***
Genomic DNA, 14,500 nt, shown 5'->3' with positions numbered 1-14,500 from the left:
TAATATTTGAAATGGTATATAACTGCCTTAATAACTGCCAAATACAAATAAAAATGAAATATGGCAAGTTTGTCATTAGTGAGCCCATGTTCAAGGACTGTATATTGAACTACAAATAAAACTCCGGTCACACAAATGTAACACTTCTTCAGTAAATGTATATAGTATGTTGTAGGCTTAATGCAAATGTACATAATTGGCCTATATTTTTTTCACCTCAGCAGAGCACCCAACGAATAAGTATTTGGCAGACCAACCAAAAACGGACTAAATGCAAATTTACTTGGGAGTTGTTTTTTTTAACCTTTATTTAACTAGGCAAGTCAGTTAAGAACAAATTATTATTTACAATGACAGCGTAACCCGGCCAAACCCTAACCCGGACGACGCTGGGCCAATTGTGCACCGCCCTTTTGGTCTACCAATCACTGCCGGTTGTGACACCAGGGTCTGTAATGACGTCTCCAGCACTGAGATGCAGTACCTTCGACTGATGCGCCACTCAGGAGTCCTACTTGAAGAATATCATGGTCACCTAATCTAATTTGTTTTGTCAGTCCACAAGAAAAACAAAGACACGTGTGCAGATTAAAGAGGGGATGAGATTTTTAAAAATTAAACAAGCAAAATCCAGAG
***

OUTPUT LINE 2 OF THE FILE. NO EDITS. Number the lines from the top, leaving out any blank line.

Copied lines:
TAATATTTGAAATGGTATATAACTGCCTTAATAACTGCCAAATACAAATAAAAATGAAATATGGCAAGTTTGTCATTAGTGAGCCCATGTTCAAGGACTGTATATTGAACTACAAATAAAACTCCGGTCACACAAATGTAACACTTCTTCAGTAAATGTATATAGTATGTTGTAGGCTTAATGCAAATGTACATAATTGGCCTATATTTTTTTCACCTCAGCAGAGCACCCAACGAATAAGTATTTGGCAGACCAACCAAAAACGGACTAAATGCAAATTTACTTGGGAGTTGTTTTTTTTAACCTTTATTTAACTAGGCAAGTCAGTTAAGAACAAATTATTATTTACAATGACAGCGTAACCCGGCCAAACCCTAACCCGGACGACGCTGGGCCAATTGTGCACCGCCCTTTTGGTCTACCAATCACTGCCGGTTGTGACACCAGGGTCTGTAATGACGTCTCCAGCACTGAGATGCAGTACCTTCGACTGATGCGCCACTCAGGAGTCCTACTTGAAGAATATCATGGTCACCTAATCTAATTTGTTTTGTCAGTCCACAAGAAAAACAAAGACACGTGTGCAGATTAAAGAGGGGATGAGATTTTTAAAAATTAAACAAGCAAAATCCAGAG